A common myth is that running is bad for your joints because it is high impact and leads to joint wear and tear. But if you are experiencing this wear and tear, consider that running is not the culprit.

In truth, your body is simply out of alignment, kind of like a car that needs an alignment.Your car’s tires (or your knees) wear unevenly and eventually need to be replaced or repaired. While that might work for your car, it’s not a great plan for your joints.

These three simple alignment exercises are no quick fix, but they will help get your joints into a better position before you run.

Assisted Down Dog

  1. Place your hands on a chair or an elevated surface.
  2. Pike your hips up, straighten your legs, and place your heels on the floor.
  3. Make sure your feet and back are straight.
  4. Tighten your thighs, breathe, and hold for one minute.

This exercise will reestablish the connection between your shoulders, hips, knees, and ankles. If done properly, by rolling the hips forward and placing an arch in your low back, assisted down dog will encourage the pelvis to move over the femur, placing a demand on the hamstring muscles. This helps to prevent hamstring tightness and low-back stiffness and pain.

Assisted Runner’s Stretch

  1. Kneel on one knee with your hands on a chair or elevated surface. The knee of your back leg should be in contact with the heel of your front foot.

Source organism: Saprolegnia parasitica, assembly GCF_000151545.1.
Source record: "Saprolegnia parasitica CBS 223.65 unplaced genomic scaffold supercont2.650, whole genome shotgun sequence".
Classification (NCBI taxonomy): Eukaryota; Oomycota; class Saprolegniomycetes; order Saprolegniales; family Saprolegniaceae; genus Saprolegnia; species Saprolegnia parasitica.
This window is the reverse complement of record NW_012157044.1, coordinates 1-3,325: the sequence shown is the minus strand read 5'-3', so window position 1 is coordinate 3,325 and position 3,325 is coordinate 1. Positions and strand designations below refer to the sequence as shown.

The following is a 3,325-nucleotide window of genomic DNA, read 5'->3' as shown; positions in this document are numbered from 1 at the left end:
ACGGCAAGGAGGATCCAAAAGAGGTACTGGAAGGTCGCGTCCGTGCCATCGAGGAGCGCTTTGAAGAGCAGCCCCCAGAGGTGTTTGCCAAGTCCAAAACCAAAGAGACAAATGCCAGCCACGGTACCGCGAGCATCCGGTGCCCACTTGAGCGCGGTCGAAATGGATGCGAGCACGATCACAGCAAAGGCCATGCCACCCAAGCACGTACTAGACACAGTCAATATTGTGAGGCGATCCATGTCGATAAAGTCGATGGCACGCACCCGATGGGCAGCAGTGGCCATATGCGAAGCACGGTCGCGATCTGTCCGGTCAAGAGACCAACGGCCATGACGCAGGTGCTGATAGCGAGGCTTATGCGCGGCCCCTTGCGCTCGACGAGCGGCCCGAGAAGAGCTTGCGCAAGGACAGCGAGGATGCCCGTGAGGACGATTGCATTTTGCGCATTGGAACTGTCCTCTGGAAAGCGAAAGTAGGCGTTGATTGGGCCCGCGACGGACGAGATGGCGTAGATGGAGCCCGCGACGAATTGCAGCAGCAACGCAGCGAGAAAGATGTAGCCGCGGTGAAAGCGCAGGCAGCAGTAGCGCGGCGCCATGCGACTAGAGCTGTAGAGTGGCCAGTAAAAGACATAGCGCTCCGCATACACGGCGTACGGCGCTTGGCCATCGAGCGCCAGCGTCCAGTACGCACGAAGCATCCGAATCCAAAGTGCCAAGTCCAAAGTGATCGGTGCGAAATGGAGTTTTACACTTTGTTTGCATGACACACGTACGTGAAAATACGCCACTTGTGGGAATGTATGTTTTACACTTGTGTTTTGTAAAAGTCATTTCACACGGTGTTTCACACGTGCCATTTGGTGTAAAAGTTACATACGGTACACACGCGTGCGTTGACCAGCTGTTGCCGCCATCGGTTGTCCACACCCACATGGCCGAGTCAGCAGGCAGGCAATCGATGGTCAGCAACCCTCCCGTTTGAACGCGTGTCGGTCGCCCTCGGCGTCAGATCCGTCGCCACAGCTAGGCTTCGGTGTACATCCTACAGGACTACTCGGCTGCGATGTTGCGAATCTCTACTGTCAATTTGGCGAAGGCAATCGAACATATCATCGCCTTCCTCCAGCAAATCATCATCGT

2. Lift your hips up while straightening your legs and your back and tightening your thighs.
  3. Roll towards the inner edges of your feet. At this point your feet should be in a straight line.
  4. Hold for one minute, switch sides and repeat.

When you run, one side of the pelvis flexes while the other side extends. Assisted runner’s stretch prepares your muscles and joints for this type of movement.

Spread Foot Forward Bend

  1. Spread your feet, place your hands on the floor in front of you, and make sure your feet are straight. If you cannot touch the floor, place your hands on a block.
  2. Keep your thighs tight and hips square for the duration of the exercise.
  3. Stay in the first (center) position for one minute.
  4. Then, walk your hands to one side in front of your foot and hold for one minute.
  5. Then, switch to the other side and hold for one minute.
  6. Return to the middle and hold for one more minute.
  7. In each position, check your hips to make sure they remain square. If you can, do this against a wall with your heels and hips touching the wall for the duration of the exercise.
  8. Bend your knees and slowly roll up to standing when you are done.

Spread foot forward bend puts your hips into position and stretches the lats, inner thighs, and hamstrings.